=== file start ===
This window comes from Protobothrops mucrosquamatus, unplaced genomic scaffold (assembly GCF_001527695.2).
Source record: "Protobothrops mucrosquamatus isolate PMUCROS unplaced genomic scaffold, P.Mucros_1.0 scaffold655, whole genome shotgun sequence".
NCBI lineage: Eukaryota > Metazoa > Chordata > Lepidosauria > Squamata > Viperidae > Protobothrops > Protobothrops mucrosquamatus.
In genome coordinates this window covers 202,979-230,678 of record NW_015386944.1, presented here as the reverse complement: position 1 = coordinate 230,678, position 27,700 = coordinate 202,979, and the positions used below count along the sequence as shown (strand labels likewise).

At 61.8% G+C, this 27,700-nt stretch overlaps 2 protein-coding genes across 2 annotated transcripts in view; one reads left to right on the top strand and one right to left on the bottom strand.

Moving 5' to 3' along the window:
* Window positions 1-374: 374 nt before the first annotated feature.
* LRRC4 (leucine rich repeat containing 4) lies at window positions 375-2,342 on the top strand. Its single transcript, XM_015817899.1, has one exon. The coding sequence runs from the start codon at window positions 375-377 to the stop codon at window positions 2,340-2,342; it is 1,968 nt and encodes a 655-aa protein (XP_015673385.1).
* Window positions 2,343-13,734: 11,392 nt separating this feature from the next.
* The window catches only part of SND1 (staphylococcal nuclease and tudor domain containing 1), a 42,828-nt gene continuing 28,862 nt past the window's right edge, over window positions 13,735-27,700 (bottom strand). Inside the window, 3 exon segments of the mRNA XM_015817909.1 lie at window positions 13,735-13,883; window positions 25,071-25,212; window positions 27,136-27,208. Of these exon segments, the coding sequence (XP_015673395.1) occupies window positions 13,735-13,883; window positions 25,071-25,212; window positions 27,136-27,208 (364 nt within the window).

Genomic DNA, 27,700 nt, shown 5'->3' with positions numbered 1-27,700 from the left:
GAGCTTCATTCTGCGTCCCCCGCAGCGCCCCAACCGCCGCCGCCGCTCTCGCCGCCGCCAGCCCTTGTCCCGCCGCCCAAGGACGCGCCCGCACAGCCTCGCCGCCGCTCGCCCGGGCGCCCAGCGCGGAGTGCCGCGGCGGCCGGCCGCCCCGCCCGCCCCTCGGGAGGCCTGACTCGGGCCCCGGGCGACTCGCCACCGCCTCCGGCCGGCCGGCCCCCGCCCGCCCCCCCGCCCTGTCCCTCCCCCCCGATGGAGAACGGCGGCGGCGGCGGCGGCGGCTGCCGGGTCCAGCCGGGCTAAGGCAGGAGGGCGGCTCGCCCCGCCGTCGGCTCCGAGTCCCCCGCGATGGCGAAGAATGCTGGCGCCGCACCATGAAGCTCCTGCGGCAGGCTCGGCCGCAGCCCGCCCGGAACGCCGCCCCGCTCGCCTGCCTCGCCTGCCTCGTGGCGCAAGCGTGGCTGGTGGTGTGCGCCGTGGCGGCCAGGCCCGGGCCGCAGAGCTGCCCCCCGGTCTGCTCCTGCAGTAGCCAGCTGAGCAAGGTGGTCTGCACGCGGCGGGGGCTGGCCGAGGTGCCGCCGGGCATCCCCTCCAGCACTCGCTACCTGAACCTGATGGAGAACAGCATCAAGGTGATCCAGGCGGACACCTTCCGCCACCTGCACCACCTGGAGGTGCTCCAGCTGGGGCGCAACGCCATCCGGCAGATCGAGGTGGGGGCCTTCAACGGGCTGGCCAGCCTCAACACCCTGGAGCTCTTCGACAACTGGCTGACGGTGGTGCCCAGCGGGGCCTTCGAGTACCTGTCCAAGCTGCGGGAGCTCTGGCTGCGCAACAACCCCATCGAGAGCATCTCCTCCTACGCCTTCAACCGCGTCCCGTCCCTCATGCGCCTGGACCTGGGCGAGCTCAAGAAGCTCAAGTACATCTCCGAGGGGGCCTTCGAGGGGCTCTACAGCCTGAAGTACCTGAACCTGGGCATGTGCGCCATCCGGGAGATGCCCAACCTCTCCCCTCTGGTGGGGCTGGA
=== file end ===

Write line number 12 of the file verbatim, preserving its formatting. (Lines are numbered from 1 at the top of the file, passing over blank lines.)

GAGCTTCATTCTGCGTCCCCCGCAGCGCCCCAACCGCCGCCGCCGCTCTCGCCGCCGCCAGCCCTTGTCCCGCCGCCCAAGGACGCGCCCGCACAGCCTCGCCGCCGCTCGCCCGGGCGCCCAGCGCGGAGTGCCGCGGCGGCCGGCCGCCCCGCCCGCCCCTCGGGAGGCCTGACTCGGGCCCCGGGCGACTCGCCACCGCCTCCGGCCGGCCGGCCCCCGCCCGCCCCCCCGCCCTGTCCCTCCCCCCCGATGGAGAACGGCGGCGGCGGCGGCGGCGGCTGCCGGGTCCAGCCGGGCTAAGGCAGGAGGGCGGCTCGCCCCGCCGTCGGCTCCGAGTCCCCCGCGATGGCGAAGAATGCTGGCGCCGCACCATGAAGCTCCTGCGGCAGGCTCGGCCGCAGCCCGCCCGGAACGCCGCCCCGCTCGCCTGCCTCGCCTGCCTCGTGGCGCAAGCGTGGCTGGTGGTGTGCGCCGTGGCGGCCAGGCCCGGGCCGCAGAGCTGCCCCCCGGTCTGCTCCTGCAGTAGCCAGCTGAGCAAGGTGGTCTGCACGCGGCGGGGGCTGGCCGAGGTGCCGCCGGGCATCCCCTCCAGCACTCGCTACCTGAACCTGATGGAGAACAGCATCAAGGTGATCCAGGCGGACACCTTCCGCCACCTGCACCACCTGGAGGTGCTCCAGCTGGGGCGCAACGCCATCCGGCAGATCGAGGTGGGGGCCTTCAACGGGCTGGCCAGCCTCAACACCCTGGAGCTCTTCGACAACTGGCTGACGGTGGTGCCCAGCGGGGCCTTCGAGTACCTGTCCAAGCTGCGGGAGCTCTGGCTGCGCAACAACCCCATCGAGAGCATCTCCTCCTACGCCTTCAACCGCGTCCCGTCCCTCATGCGCCTGGACCTGGGCGAGCTCAAGAAGCTCAAGTACATCTCCGAGGGGGCCTTCGAGGGGCTCTACAGCCTGAAGTACCTGAACCTGGGCATGTGCGCCATCCGGGAGATGCCCAACCTCTCCCCTCTGGTGGGGCTGGA